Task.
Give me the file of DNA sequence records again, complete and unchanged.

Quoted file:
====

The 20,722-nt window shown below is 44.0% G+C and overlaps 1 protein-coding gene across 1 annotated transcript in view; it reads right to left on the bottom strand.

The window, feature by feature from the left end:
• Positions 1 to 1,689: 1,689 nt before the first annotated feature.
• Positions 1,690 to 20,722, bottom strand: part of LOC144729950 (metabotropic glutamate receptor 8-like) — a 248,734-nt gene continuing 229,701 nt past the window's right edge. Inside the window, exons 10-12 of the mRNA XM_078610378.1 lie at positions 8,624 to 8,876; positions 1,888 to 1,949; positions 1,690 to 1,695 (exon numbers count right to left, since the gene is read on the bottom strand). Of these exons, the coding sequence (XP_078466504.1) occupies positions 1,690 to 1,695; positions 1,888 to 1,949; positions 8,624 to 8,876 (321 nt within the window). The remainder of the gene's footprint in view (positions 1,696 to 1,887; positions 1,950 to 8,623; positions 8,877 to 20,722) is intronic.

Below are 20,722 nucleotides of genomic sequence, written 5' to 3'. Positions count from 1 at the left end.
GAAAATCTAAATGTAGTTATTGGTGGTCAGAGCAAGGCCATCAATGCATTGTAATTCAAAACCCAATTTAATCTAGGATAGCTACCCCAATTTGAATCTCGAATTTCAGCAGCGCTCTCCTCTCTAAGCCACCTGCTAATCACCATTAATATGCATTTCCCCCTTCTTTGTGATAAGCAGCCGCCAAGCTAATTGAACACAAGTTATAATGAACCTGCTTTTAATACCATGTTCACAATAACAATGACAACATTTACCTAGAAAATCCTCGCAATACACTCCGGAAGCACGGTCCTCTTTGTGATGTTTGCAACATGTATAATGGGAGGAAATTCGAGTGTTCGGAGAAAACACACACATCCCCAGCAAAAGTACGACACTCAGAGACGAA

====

The 20,722-nt window shown below is 44.0% G+C and overlaps 1 protein-coding gene across 1 annotated transcript in view; it reads right to left on the bottom strand.

The window, feature by feature from the left end:
• Positions 1 to 1,689: 1,689 nt before the first annotated feature.
• Positions 1,690 to 20,722, bottom strand: part of LOC144729950 (metabotropic glutamate receptor 8-like) — a 248,734-nt gene continuing 229,701 nt past the window's right edge. Inside the window, exons 10-12 of the mRNA XM_078610378.1 lie at positions 8,624 to 8,876; positions 1,888 to 1,949; positions 1,690 to 1,695 (exon numbers count right to left, since the gene is read on the bottom strand). Of these exons, the coding sequence (XP_078466504.1) occupies positions 1,690 to 1,695; positions 1,888 to 1,949; positions 8,624 to 8,876 (321 nt within the window). The remainder of the gene's footprint in view (positions 1,696 to 1,887; positions 1,950 to 8,623; positions 8,877 to 20,722) is intronic.

Below are 20,722 nucleotides of genomic sequence, written 5' to 3'. Positions count from 1 at the left end.
GAAAATCTAAATGTAGTTATTGGTGGTCAGAGCAAGGCCATCAATGCATTGTAATTCAAAACCCAATTTAATCTAGGATAGCTACCCCAATTTGAATCTCGAATTTCAGCAGCGCTCTCCTCTCTAAGCCACCTGCTAATCACCATTAATATGCATTTCCCCCTTCTTTGTGATAAGCAGCCGCCAAGCTAATTGAACACAAGTTATAATGAACCTGCTTTTAATACCATGTTCACAATAACAATGACAACATTTACCTAGAAAATCCTCGCAATACACTCCGGAAGCACGGTCCTCTTTGTGATGTTTGCAACATGTATAATGGGAGGAAATTCGAGTGTTCGGAGAAAACACACACATCCCCAGCAAAAGTACGACACTCAGAGACGAA